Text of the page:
I was looking at some old pictures and this one caught my attention. The baby’s Mother, Virgie, was a Social Worker. We were working together in Manila at the Philippine Agency for community and Family, Inc. (PACAF). Virgie told me her baby’s birthday was April 13…the year was 1983. She said her little girl would be called Hannah Vi. The Vi, she said, was for Virgeen. I felt honored to have her as a namesake. I would be “Lola” (Grandmother) to her and she would be my “Apo” .Years have passed, Hanna Vi is now a Social Worker in Manila.
Seeing this picture again brought back so many happy memories of that time of my life. I am aware that life is filled with so many precious moments. Just one little picture brought back so many mental pictures of our PACAF Staff and the people we served in Quezon City and Navotas. Being a Maryknoll Sister has given me friends near and far and for this, I am grateful.
Pope Francis will have a busy schedule when he comes to the United States in September, but one group of nuns is hoping he can find time to make someone’s dream come true.
Sister Noel is an 88-year-old nun with the Maryknoll Sisters, a group of American nuns who focus on charity work. She has been a nun since the Pope was a child in Argentina.
She suffers from a rare disease that affects the movement of her arms, legs and face. She said, “The highest priority on my bucket list is meeting the Pope, it would be a dream come true.”
The group launched a social media campaign to make her dream a reality. The campaign has been covered by local media in New York, and the Facebook post has received more than 70,000 views.
Although she can no longer speak, Sister Noel continues living a productive life of service. She said that she tries to bring “comfort and joy” to the other nuns whom she lives with.
Thank you for being our partner in faith and mission as we share responsibility for the living Earth, the well being of the community of life and the good of all people around the world.
Our International Bazaar presents an opportunity for our Sisters to share our rich experiences with you. Please join us in person, or by participating in one of the ways described below to make this event our best ever!
The Bazaar will be held on Saturday, October 24 from 10 a.m. – 3 p.m. at Maryknoll Sisters Center, 10 Pinesbridge Road, Ossining, New York. The Bazaar features crafts and unique items from our mission countries that make one-of-a-kind gifts for family and friends, as well as crafts lovingly handmade by our Sisters.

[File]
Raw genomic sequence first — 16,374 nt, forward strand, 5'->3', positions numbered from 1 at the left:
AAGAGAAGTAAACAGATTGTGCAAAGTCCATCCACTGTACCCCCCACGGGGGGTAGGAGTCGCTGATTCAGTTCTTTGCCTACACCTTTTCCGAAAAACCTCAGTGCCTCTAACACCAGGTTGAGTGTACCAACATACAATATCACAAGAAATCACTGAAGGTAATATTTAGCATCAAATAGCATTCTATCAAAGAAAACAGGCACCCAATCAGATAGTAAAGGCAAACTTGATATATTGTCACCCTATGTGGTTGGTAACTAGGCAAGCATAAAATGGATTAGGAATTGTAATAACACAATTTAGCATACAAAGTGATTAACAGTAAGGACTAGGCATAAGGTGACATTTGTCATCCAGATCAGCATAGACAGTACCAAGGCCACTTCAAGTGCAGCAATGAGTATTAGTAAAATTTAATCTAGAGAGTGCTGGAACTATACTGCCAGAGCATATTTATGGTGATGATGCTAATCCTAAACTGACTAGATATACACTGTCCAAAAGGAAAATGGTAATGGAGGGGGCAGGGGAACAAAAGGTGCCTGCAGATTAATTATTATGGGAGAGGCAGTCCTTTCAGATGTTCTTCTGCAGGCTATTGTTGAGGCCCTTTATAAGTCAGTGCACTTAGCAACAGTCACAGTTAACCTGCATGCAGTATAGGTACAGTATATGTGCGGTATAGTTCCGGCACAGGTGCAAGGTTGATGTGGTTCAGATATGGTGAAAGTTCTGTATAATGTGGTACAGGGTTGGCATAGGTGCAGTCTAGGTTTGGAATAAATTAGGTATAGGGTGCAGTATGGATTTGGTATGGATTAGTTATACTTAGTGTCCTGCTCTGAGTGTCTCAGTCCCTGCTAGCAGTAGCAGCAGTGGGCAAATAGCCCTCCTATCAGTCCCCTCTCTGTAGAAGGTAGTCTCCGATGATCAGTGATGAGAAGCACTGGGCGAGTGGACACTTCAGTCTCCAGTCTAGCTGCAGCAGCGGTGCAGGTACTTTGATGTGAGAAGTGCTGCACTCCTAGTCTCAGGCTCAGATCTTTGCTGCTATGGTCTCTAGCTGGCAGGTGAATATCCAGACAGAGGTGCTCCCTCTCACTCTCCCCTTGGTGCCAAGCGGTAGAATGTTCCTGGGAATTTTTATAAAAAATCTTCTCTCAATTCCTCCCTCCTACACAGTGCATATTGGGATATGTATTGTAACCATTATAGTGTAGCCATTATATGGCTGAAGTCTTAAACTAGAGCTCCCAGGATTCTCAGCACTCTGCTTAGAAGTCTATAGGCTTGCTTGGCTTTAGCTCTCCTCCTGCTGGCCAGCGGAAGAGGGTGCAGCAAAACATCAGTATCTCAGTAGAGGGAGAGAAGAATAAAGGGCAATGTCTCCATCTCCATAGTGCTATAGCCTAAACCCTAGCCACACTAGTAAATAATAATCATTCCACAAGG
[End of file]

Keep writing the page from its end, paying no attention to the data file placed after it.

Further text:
If you can’t join us, I hope you will consider sponsoring a Bazaar Booth to help cover overhead costs of booth operations and allow all funds raised to go directly to our mission work.
Please participate in our Cash Raffle, too. Get your tickets in early to have two chances to win. There will be an early bird drawing on Friday, September 25, for prizes of $500, $250 and five $100 winners. A second drawing for another seven prizes will take place on Bazaar day.
I am sure you’ll want to contribute to the success of the Bazaar and have a chance to win a cash prize. Below you can make a donation for a ticket. However, no purchase is required. Suggested donations are: $10 for a sheet of 12 tickets; $5 for six tickets; $1 for each single ticket. Winners need not be present to win. Prize money will be sent by check. Please note the amount of tickets you would like, entered on your behalf, in the Comments/Prayer Intentions section on the donation tab below.
A sincere and grateful “thank you” from all of us for your faithful support of our global mission outreach. Together, we are making God’s love visible in our world. We pray for you and your intentions daily, asking God to bless you abundantly.
From July 26 to August 5, 2015, a group of 10 students from Maryknoll Convent School in Hong Kong visited the Maryknoll Sisters Center. We had a delightful time and the students experienced many events: visiting our elderly Sisters, visiting the campus of Maryknoll, trip to New York City, trip to Hawthorne where our Sisters first started, gardening in Pachmama and the Sisters’ gardens. Can you believe that they were delighted to pull weeds!!! (There are none where they live in Hong Kong) As we worked together in the garden pulling weeds, poison ivy was discovered. They were not familiar with poison ivy so I shared the article on poison ivy and also the remedies just in case someone got it. As we talked about everything under the sun, we developed new friendships. Once they are settled back in Hong Kong, we plan to exchange photos and share how our life is moving forward. It has been a delight to be with this group and experience their joyfulness and youth.
Brooklyn-Born Sister Julia Hannigan, Missioner to China with Martyred Bishop, Dies at 99
Maryknoll, NY — Sister Julia Hannigan, MM, a missioner to China, died August 15, 2015. She was 99 years old, and just six and a half weeks shy of her 100th birthday.
Born September 30, 1915 in Brooklyn, NY, to John A. and Julia McCleary Hannigan. Christened Julia Regina Hannigan, Sister Julia was one of five children, three daughters and two sons, born to the couple. All members of her immediate family have pre-deceased her.